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Latest from Young Farmers

Risky business: How Ten Mothers Farm in North Carolina is recovering from the hurricanes and preparing for the future

Since my wife Vera and I started Ten Mothers Farm in Hillsborough, NC three years ago, we’ve become accustomed to the idea that farming is a risky business. We’ve weathered our share of crop failures, but they’ve always been manageable: we grow a wide variety of vegetables, and if the broccoli raab fails, there have always been kale or collards to fill CSA boxes instead.

Vera and Gordon of Ten Mothers Farm, Hillsborough, NC

After hurricanes Florence and Michael, however, the inherent risks of farming are feeling a lot more unsettling. Our farm was mostly spared by both storms, but we did take a hit. We lost all our spinach and a good bit of lettuce to Florence, and had to spend a lot of time cleaning up, replanting, and explaining to CSA members why their boxes weren’t as abundant as usual. Then, four weeks later, we lost our broccoli and most of that re-planted spinach to Michael, which was demoralizing. But it was nothing like the damage that many farms to the east and south of us experienced: crops totally lost, topsoil contaminated or washed away, and buildings demolished. For those farms, these storms have been catastrophes – and I can’t see any reason to believe that the next storm that rolls through this area won’t be a catastrophe for us as well.

As a beginning farmer in 2018 looking ahead to my next three decades of farming, I can only assume that the hurricanes and thunderstorms and drought and hail are all going to get more extreme – and frankly, I’m frightened. Vera and I just bought land of our own, after three years of farming leased land. In the back of my head, there’s a voice wondering if we’re crazy to be sinking all of our savings into farmland in North Carolina, where future summers are projected to be so hot and humid that it’ll be a health risk just to be outdoors for a few hours, let alone to work a long farm day.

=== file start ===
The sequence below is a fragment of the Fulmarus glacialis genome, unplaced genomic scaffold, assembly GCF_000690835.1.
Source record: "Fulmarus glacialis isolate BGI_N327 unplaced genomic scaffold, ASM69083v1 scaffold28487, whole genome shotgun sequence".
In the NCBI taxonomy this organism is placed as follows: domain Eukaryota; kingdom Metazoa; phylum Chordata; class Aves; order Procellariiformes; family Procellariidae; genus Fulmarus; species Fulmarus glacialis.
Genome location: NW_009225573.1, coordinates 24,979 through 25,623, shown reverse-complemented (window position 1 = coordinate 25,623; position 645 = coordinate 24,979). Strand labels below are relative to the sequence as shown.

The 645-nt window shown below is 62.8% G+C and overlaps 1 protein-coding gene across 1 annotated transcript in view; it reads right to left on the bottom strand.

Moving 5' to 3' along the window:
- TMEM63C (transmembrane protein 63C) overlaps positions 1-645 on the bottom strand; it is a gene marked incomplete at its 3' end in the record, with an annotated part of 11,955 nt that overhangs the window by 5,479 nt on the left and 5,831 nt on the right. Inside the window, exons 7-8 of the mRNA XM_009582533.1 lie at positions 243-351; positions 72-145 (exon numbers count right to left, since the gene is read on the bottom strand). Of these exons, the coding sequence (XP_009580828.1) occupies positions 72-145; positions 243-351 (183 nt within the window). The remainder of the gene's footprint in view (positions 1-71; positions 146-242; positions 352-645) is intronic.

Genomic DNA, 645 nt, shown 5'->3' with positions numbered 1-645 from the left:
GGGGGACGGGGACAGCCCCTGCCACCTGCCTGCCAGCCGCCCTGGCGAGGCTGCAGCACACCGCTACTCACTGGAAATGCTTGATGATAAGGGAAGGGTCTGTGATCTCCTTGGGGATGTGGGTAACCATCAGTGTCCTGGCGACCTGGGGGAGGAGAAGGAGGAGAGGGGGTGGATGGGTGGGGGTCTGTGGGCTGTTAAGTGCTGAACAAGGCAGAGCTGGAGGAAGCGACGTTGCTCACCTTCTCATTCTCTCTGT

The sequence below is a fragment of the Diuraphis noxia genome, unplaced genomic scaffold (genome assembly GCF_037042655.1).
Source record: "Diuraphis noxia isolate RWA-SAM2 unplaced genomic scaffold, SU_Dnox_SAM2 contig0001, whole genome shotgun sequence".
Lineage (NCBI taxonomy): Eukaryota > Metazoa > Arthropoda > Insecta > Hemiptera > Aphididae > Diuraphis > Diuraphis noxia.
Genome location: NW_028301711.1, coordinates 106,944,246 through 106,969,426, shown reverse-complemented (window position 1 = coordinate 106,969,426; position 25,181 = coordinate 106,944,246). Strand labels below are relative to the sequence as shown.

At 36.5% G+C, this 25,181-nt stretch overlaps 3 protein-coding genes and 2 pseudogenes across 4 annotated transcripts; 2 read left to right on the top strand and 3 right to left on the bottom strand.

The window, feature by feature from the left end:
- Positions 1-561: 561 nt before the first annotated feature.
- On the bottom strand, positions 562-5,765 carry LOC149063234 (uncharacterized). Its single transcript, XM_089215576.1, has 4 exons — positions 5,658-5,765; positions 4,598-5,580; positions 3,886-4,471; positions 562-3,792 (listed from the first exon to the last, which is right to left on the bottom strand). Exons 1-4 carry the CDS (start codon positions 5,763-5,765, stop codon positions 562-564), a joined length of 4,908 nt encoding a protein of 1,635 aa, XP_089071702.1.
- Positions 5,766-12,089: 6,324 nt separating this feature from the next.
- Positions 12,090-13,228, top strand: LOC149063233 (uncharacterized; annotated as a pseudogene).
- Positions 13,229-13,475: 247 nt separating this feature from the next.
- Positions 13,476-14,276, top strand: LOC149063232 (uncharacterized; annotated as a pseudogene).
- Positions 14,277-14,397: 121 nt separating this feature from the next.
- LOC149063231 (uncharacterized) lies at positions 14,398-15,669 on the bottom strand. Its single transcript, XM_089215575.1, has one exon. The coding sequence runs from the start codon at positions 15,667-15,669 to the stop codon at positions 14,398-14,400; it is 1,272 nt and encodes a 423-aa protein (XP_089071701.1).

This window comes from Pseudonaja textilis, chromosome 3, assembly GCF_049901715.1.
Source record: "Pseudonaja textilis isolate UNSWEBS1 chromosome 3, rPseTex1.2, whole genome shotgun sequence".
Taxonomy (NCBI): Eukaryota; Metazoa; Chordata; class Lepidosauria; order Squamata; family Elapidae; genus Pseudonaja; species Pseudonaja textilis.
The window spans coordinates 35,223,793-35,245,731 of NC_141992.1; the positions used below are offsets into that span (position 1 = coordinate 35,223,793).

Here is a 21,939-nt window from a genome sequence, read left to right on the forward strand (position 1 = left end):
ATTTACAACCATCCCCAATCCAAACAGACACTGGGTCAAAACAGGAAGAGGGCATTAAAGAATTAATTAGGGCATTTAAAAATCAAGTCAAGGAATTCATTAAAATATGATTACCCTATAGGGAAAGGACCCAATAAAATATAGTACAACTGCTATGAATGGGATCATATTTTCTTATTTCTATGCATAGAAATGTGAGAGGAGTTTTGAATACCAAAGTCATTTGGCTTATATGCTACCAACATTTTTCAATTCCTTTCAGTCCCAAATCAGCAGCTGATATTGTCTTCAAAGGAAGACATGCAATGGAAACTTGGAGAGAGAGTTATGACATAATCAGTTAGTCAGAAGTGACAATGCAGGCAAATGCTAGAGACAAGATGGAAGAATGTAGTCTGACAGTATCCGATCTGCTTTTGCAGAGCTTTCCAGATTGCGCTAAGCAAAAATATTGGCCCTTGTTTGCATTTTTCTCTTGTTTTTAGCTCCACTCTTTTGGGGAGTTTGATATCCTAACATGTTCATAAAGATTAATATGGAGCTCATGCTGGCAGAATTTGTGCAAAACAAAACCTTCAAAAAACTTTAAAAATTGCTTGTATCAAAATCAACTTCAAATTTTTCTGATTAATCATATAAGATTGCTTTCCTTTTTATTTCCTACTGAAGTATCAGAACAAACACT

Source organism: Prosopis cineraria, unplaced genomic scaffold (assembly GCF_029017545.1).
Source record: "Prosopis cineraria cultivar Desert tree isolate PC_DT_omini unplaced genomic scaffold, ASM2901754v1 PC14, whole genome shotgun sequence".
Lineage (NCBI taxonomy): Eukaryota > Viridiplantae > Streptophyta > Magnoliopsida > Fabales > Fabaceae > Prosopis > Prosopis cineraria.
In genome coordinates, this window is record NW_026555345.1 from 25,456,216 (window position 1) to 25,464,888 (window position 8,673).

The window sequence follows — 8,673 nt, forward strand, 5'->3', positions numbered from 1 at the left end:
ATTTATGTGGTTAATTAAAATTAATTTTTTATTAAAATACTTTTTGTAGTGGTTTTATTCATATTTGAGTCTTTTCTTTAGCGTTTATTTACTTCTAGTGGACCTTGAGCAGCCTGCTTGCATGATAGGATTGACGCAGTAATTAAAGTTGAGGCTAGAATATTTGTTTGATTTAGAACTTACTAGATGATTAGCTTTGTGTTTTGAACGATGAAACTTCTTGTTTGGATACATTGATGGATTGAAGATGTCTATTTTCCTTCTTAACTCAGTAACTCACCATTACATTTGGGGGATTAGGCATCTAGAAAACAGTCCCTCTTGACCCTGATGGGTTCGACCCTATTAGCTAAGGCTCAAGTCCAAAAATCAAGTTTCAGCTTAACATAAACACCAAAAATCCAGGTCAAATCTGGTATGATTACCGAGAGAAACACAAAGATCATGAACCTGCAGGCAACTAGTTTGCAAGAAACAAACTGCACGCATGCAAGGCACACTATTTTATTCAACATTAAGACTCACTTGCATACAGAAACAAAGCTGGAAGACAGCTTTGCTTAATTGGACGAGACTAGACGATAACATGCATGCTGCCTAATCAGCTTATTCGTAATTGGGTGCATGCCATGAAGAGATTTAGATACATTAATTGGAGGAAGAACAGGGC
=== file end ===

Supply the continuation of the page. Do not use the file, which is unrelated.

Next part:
If we are going to farm (which we are), then we have to think hard about how to adapt to extreme weather. Most of why farming is risky has to do with weather events that are out of our control: rain that pummels crops and erodes soil, drought that wilts crops, sudden freezes that kill them. There are things we can do to make our farm more resilient during these extremes: we can build up the organic matter in our soil; we can focus on crops and varieties that are more hardy in our climate; and we can adjust our crop calendar to emphasize growing during the milder times of year (spring, fall, and winter, for us) and scaling back during summer.

We plan to do all of that, but I’m worried it won’t be enough. Organic matter and hardy varieties are only so resilient in the face of storms that bring 60+ mph winds and five inches of rain per hour. Increasingly, I’m interested in finding ways to get just a little more control over those extreme events – which, for a vegetable farmer, mostly means building high tunnels. Lots of them, as sturdy as can be. I can envision covering half of our acreage with high tunnels – if we can afford it. And that’s a big if: high tunnels are expensive, and as beginning farmers, we don’t have much cash on hand for making big investments. We could theoretically take out loans to build a bunch of high tunnels all at once, but it’s hard to find access to credit as a beginning farmer – and given how risky farming seems at the moment, I don’t have a huge appetite for taking on a lot of debt.

The last, and probably most important, way that we can prepare for the future is to deepen our connection to our customers and community. Because at the end of the day, they’re the ones who make our farm viable, and if they know us and believe in us, they’ll help us get through the next crisis. We can build as many high tunnels as we can afford, but there will always be another farm that can build more – or, more likely, that can build an indoor hydroponic vegetable factory that’s completely unfazed by the vagaries of weather. How will we compete against that farm? Only on the quality of our produce, and on having a strong relationship with customers who seek that quality, who support our farming practices, and who want us to keep farming. Right now, that feels like our surest strategy for weathering the next storm: rely on people. Be dependable to them now, and trust that we’ll be able to depend on them in the future.




For more on USDA Disaster Assistance programs.
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